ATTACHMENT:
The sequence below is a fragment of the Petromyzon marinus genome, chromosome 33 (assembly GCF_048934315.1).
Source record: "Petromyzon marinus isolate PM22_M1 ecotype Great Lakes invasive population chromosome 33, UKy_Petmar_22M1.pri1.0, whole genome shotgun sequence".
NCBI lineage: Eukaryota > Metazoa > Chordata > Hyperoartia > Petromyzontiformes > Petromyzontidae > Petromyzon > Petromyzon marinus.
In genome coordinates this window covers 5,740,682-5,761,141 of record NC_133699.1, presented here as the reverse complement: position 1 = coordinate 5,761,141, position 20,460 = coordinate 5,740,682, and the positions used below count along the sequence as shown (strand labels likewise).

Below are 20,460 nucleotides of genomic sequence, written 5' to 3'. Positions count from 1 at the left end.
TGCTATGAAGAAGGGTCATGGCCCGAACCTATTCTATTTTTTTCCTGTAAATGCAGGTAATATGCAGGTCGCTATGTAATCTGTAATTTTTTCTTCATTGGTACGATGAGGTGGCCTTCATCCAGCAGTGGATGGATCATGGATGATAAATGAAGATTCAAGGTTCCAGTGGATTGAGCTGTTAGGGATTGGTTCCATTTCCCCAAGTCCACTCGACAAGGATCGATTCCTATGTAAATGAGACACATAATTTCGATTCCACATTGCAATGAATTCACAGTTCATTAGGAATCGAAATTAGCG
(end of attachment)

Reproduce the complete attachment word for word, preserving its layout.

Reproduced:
The sequence below is a fragment of the Petromyzon marinus genome, chromosome 33 (assembly GCF_048934315.1).
Source record: "Petromyzon marinus isolate PM22_M1 ecotype Great Lakes invasive population chromosome 33, UKy_Petmar_22M1.pri1.0, whole genome shotgun sequence".
NCBI lineage: Eukaryota > Metazoa > Chordata > Hyperoartia > Petromyzontiformes > Petromyzontidae > Petromyzon > Petromyzon marinus.
In genome coordinates this window covers 5,740,682-5,761,141 of record NC_133699.1, presented here as the reverse complement: position 1 = coordinate 5,761,141, position 20,460 = coordinate 5,740,682, and the positions used below count along the sequence as shown (strand labels likewise).

Below are 20,460 nucleotides of genomic sequence, written 5' to 3'. Positions count from 1 at the left end.
TGCTATGAAGAAGGGTCATGGCCCGAACCTATTCTATTTTTTTCCTGTAAATGCAGGTAATATGCAGGTCGCTATGTAATCTGTAATTTTTTCTTCATTGGTACGATGAGGTGGCCTTCATCCAGCAGTGGATGGATCATGGATGATAAATGAAGATTCAAGGTTCCAGTGGATTGAGCTGTTAGGGATTGGTTCCATTTCCCCAAGTCCACTCGACAAGGATCGATTCCTATGTAAATGAGACACATAATTTCGATTCCACATTGCAATGAATTCACAGTTCATTAGGAATCGAAATTAGCG